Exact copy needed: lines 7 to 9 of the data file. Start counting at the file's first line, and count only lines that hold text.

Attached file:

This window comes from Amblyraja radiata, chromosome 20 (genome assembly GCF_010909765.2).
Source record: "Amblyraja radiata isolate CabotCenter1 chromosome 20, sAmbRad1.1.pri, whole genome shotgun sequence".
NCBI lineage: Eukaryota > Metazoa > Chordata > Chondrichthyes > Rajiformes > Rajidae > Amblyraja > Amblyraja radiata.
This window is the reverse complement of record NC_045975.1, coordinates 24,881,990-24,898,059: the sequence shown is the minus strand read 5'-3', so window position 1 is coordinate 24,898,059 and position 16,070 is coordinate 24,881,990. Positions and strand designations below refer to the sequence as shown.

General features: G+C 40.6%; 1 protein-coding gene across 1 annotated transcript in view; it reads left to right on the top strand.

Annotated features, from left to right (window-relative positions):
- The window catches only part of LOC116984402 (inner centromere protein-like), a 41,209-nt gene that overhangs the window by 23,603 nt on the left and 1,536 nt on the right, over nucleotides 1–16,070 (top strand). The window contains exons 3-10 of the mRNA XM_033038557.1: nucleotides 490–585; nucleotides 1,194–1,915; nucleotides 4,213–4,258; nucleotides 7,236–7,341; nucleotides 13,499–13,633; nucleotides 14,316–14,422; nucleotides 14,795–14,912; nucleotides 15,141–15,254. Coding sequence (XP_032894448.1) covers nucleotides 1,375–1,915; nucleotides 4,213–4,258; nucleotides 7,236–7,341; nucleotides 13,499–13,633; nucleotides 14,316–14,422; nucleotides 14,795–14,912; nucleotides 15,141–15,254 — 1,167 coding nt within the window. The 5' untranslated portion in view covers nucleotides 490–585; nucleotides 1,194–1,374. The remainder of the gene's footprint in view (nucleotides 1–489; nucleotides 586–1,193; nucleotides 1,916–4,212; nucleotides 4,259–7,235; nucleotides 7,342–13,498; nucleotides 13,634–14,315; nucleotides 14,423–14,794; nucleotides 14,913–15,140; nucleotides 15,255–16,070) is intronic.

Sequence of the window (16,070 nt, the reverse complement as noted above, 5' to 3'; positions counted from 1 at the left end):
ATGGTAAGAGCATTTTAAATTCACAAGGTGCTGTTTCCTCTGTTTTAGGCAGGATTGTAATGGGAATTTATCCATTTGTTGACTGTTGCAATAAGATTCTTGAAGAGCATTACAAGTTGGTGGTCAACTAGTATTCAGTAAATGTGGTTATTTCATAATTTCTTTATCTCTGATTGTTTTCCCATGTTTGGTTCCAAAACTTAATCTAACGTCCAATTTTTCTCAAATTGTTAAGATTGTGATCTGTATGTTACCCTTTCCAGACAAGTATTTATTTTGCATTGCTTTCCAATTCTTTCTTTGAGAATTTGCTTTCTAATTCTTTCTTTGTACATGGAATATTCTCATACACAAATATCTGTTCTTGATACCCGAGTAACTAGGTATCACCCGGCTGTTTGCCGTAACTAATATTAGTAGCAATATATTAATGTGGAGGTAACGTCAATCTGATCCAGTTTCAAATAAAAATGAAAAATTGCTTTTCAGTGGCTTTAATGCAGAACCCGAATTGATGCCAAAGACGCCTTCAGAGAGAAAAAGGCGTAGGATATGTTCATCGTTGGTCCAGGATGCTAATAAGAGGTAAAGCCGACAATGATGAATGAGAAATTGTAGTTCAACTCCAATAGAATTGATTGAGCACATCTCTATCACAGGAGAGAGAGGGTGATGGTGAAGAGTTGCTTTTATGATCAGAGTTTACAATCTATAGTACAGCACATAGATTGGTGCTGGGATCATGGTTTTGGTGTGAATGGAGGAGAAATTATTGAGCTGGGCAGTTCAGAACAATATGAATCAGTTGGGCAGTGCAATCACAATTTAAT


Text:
- The window catches only part of LOC116984402 (inner centromere protein-like), a 41,209-nt gene that overhangs the window by 23,603 nt on the left and 1,536 nt on the right, over nucleotides 1–16,070 (top strand). The window contains exons 3-10 of the mRNA XM_033038557.1: nucleotides 490–585; nucleotides 1,194–1,915; nucleotides 4,213–4,258; nucleotides 7,236–7,341; nucleotides 13,499–13,633; nucleotides 14,316–14,422; nucleotides 14,795–14,912; nucleotides 15,141–15,254. Coding sequence (XP_032894448.1) covers nucleotides 1,375–1,915; nucleotides 4,213–4,258; nucleotides 7,236–7,341; nucleotides 13,499–13,633; nucleotides 14,316–14,422; nucleotides 14,795–14,912; nucleotides 15,141–15,254 — 1,167 coding nt within the window. The 5' untranslated portion in view covers nucleotides 490–585; nucleotides 1,194–1,374. The remainder of the gene's footprint in view (nucleotides 1–489; nucleotides 586–1,193; nucleotides 1,916–4,212; nucleotides 4,259–7,235; nucleotides 7,342–13,498; nucleotides 13,634–14,315; nucleotides 14,423–14,794; nucleotides 14,913–15,140; nucleotides 15,255–16,070) is intronic.

Sequence of the window (16,070 nt, the reverse complement as noted above, 5' to 3'; positions counted from 1 at the left end):
ATGGTAAGAGCATTTTAAATTCACAAGGTGCTGTTTCCTCTGTTTTAGGCAGGATTGTAATGGGAATTTATCCATTTGTTGACTGTTGCAATAAGATTCTTGAAGAGCATTACAAGTTGGTGGTCAACTAGTATTCAGTAAATGTGGTTATTTCATAATTTCTTTATCTCTGATTGTTTTCCCATGTTTGGTTCCAAAACTTAATCTAACGTCCAATTTTTCTCAAATTGTTAAGATTGTGATCTGTATGTTACCCTTTCCAGACAAGTATTTATTTTGCATTGCTTTCCAATTCTTTCTTTGAGAATTTGCTTTCTAATTCTTTCTTTGTACATGGAATATTCTCATACACAAATATCTGTTCTTGATACCCGAGTAACTAGGTATCACCCGGCTGTTTGCCGTAACTAATATTAGTAGCAATATATTAATGTGGAGGTAACGTCAATCTGATCCAGTTTCAAATAAAAATGAAAAATTGCTTTTCAGTGGCTTTAATGCAGAACCCGAATTGATGCCAAAGACGCCTTCAGAGAGAAAAAGGCGTAGGATATGTTCATCGTTGGTCCAGGATGCTAATAAGAGGTAAAGCCGACAATGATGAATGAGAAATTGTAGTTCAACTCCAATAGAATTGATTGAGCACATCTCTATCACAGGAGAGAGAGGGTGATGGTGAAGAGTTGCTTTTATGATCAGAGTTTACAATCTATAGTACAGCACATAGATTGGTGCTGGGATCATGGTTTTGGTGTGAATGGAGGAGAAATTATTGAGCTGGGCAGTTCAGAACAATATGAATCAGTTGGGCAGTGCAATCACAATTTAAT